For game developers, there’s the ASUS PA32UCG, a 32″ 4K IPS monitor with 1152-zone mini LED FALD as well as 120Hz, HDMI 2.1 and VRR support.

You might also want to consider LG’s 27″ and 32″ OLED professional monitors.

Check out our dedicated best photo/video editing monitors buyer’s guide for more information and options.

Conclusion

Lenovo ThinkVision P27 Side

All in all, if you’re looking to tackle HDR content creation and editing, the Lenovo ThinkVision Creator Extreme P27 is the cheapest model available that will provide you with all the necessary tools.

Specifications

Screen Size27-inch
Resolution3840×2160 (Ultra HD)
Panel TypeIPS
Aspect Ratio16:9 (Widescreen)
Refresh Rate60Hz
Response Time4ms (GtG)
PortsDisplayPort 1.4, DisplayPort-out, 3x HDMI 2.0,
USB-C (DP Alt Mode, 100W PD)
Other PortsHeadphone Jack, USB-B, 4x USB-A 3.0
Brightness620 cd/m²
Brightness (HDR)1200 cd/m²
Contrast Ratio1100:1 (static)
Colors1.07 billion (8-bit + FRC)
99.5% DCI-P3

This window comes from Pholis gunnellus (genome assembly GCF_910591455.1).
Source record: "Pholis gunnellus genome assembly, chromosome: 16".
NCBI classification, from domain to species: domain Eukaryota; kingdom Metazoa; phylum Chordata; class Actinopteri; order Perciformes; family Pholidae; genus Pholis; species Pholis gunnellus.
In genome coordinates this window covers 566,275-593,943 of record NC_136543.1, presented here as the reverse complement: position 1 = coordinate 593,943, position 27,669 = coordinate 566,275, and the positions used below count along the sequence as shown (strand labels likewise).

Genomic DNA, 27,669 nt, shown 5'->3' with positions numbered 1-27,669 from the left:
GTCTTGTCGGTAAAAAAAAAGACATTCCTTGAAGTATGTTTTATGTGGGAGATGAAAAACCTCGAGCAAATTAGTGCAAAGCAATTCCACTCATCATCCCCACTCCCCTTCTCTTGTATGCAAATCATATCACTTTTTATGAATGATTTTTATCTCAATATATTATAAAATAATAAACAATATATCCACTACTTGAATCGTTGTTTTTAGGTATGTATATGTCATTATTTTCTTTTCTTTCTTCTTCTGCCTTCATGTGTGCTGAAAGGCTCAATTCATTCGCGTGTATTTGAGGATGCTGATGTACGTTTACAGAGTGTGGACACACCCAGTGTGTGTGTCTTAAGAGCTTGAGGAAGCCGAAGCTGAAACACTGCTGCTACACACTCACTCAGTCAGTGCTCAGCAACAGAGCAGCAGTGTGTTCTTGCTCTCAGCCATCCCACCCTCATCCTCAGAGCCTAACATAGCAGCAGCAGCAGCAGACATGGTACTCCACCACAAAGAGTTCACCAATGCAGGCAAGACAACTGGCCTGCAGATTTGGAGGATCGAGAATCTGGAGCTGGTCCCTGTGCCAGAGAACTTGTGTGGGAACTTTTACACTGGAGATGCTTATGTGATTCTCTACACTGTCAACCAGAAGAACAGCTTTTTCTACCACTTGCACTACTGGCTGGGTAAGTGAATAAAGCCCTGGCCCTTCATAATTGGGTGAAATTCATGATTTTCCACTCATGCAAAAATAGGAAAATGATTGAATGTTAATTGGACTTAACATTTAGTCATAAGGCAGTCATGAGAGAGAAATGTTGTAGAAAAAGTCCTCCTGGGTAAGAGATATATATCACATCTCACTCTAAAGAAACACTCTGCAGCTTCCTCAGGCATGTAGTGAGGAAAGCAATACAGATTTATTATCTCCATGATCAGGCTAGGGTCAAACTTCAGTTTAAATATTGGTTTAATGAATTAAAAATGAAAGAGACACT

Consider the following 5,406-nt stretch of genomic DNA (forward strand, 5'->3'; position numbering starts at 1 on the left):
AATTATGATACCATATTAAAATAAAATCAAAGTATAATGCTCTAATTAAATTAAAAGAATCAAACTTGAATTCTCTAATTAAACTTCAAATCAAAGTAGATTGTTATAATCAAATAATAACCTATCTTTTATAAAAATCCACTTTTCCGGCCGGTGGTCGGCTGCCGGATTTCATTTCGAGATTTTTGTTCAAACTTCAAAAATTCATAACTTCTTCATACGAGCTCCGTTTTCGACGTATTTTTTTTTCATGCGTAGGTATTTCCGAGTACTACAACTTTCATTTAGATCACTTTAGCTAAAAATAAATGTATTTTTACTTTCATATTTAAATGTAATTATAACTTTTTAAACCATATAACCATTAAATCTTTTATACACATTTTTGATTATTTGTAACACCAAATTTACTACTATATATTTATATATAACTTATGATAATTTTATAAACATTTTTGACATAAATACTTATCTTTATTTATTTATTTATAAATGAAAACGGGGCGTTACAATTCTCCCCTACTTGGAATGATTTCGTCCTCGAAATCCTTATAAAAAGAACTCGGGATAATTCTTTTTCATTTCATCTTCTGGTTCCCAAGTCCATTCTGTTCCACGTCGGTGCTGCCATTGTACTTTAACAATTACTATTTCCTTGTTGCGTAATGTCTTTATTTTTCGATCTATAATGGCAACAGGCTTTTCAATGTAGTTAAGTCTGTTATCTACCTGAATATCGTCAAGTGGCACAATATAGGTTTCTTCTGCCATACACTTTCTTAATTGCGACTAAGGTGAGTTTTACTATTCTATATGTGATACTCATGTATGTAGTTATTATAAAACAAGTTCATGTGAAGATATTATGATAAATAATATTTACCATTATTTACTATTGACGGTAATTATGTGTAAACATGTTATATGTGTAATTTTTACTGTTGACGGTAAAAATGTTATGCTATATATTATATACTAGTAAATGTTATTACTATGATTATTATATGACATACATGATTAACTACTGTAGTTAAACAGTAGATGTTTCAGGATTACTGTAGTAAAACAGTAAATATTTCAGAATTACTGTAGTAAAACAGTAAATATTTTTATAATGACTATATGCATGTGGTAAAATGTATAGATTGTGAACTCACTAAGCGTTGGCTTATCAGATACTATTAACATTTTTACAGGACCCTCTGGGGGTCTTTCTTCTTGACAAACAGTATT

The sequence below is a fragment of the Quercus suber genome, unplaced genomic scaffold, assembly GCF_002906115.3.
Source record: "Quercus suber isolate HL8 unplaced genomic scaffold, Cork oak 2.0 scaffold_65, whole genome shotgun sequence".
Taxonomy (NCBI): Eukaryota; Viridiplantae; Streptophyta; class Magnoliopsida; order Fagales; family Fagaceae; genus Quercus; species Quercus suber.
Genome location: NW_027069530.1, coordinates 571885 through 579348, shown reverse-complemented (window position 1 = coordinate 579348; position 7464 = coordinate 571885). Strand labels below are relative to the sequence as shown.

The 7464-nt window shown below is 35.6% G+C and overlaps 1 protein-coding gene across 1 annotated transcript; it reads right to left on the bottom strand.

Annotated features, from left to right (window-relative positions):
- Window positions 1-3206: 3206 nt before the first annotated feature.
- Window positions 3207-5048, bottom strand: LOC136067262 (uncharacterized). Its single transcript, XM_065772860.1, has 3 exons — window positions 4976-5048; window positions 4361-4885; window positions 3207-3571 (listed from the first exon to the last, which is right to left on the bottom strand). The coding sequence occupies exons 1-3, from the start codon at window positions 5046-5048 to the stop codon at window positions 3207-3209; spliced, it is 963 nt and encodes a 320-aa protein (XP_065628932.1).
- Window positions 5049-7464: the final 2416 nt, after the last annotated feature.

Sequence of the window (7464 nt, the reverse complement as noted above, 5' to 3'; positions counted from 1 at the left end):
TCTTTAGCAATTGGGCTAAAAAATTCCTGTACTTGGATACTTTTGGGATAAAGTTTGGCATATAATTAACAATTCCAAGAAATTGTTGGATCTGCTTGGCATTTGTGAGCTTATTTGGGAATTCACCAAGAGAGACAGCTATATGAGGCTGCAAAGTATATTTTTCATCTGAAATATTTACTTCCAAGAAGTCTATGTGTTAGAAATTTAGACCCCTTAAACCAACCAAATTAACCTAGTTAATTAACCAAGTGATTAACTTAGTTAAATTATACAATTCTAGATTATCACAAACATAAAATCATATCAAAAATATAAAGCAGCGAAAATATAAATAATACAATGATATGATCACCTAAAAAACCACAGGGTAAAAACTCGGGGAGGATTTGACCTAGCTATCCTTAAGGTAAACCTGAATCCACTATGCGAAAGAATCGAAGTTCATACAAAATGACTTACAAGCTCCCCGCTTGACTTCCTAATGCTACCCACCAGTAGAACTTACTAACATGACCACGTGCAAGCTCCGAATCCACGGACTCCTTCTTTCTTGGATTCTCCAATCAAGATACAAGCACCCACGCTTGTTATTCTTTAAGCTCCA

HDRDisplayHDR 1000, Dolby Vision, HLG
Local Dimming1152-zone mini LED FALD
VESAYes (100x100mm)

The Pros:

  • High peak brightness, wide color gamut and high contrast ratio
  • Delta E < 1 factory-calibration, ~100% DCI-P3 gamut coverage
  • Plenty of useful features
  • Dolby Vision, HDR10, HLG support
  • Fully ergonomic design and rich connectivity options, including KVM and USB-C with 100W PD

The Cons:

  • Minor blooming/haloing noticeable in certain scenes
  • Only 60Hz

Related Reads

Dell AW2721D Review
Dell AW2721D Review: 1440p 240Hz 1ms IPS G-SYNC HDR Gaming Monitor
Rob Shafer
Rob Shafer

Rob is a software engineer with a Bachelor’s degree from the University of Denver. He now works full-time managing DisplayNinja while coding his own projects on the side.